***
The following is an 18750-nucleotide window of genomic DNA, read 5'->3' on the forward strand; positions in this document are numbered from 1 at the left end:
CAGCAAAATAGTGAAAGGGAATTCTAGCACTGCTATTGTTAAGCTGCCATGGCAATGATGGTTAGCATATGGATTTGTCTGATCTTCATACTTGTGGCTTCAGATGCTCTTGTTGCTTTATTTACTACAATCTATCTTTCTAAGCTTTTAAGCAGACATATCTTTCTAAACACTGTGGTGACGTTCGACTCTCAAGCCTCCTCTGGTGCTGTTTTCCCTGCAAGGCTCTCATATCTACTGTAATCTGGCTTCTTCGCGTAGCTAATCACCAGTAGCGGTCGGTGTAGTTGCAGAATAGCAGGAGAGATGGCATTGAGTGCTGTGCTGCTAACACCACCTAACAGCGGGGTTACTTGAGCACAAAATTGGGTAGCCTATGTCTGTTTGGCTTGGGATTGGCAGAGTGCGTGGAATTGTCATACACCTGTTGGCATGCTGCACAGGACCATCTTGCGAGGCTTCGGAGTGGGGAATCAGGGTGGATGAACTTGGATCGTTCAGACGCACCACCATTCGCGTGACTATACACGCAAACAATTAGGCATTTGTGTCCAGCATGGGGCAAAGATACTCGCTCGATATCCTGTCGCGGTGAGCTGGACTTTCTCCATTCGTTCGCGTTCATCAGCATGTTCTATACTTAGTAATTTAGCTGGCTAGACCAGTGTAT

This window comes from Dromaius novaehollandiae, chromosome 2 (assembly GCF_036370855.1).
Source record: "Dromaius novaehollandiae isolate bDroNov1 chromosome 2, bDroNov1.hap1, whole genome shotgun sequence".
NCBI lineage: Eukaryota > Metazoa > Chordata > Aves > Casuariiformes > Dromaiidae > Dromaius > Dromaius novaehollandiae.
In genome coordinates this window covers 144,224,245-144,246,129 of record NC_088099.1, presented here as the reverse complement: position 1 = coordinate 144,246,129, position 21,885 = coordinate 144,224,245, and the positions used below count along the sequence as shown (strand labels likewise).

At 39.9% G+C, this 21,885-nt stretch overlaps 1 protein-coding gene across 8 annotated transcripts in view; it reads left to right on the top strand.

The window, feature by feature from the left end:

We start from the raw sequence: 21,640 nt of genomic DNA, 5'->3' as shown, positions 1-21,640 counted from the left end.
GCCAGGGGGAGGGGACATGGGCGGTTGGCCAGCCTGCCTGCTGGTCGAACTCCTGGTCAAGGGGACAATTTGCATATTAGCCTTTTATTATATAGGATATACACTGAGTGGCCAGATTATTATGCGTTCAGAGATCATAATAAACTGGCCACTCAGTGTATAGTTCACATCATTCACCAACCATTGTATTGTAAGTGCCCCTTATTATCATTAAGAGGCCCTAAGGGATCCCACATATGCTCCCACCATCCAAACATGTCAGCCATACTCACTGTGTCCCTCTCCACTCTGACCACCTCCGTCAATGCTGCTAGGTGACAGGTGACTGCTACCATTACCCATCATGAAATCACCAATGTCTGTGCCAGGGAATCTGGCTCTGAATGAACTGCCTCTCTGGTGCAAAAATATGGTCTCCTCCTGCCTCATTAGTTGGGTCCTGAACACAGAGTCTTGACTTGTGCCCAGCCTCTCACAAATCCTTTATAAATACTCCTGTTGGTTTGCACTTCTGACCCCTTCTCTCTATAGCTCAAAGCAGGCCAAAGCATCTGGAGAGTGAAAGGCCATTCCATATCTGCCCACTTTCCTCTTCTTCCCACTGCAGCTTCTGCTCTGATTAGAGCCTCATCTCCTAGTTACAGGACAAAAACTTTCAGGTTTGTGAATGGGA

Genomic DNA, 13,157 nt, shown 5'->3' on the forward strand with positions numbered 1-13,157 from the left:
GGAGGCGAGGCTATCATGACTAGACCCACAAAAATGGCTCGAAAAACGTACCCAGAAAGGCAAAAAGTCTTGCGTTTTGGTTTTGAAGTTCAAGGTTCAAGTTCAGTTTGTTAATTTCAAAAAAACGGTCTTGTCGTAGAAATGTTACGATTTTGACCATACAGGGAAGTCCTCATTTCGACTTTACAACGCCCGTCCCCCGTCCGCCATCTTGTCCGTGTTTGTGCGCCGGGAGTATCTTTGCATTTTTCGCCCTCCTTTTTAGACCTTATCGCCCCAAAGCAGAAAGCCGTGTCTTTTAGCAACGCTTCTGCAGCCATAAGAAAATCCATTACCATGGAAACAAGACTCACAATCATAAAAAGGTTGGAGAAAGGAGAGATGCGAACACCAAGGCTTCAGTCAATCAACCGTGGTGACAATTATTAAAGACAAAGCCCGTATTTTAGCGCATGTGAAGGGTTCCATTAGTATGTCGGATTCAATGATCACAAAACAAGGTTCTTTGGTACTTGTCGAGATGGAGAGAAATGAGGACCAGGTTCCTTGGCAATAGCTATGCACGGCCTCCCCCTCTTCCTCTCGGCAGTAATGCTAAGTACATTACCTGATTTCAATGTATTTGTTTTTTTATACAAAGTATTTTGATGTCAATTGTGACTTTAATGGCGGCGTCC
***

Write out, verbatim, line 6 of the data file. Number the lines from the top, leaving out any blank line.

In genome coordinates this window covers 144,224,245-144,246,129 of record NC_088099.1, presented here as the reverse complement: position 1 = coordinate 144,246,129, position 21,885 = coordinate 144,224,245, and the positions used below count along the sequence as shown (strand labels likewise).